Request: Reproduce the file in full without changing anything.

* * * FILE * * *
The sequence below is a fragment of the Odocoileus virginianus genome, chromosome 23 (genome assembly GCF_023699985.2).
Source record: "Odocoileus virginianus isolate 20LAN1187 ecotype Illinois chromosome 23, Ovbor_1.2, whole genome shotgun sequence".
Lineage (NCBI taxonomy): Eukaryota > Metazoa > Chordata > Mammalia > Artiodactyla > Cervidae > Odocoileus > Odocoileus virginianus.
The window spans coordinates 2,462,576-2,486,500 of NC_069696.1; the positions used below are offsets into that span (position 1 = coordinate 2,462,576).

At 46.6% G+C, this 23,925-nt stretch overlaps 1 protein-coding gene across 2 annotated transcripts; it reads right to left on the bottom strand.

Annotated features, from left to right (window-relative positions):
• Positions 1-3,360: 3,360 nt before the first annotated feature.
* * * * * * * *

The sequence below is a fragment of the Odocoileus virginianus genome, chromosome 23 (genome assembly GCF_023699985.2).
Source record: "Odocoileus virginianus isolate 20LAN1187 ecotype Illinois chromosome 23, Ovbor_1.2, whole genome shotgun sequence".
Lineage (NCBI taxonomy): Eukaryota > Metazoa > Chordata > Mammalia > Artiodactyla > Cervidae > Odocoileus > Odocoileus virginianus.
The window spans coordinates 2,462,576-2,486,500 of NC_069696.1; the positions used below are offsets into that span (position 1 = coordinate 2,462,576).

At 46.6% G+C, this 23,925-nt stretch overlaps 1 protein-coding gene across 2 annotated transcripts; it reads right to left on the bottom strand.

Annotated features, from left to right (window-relative positions):
• Positions 1-3,360: 3,360 nt before the first annotated feature.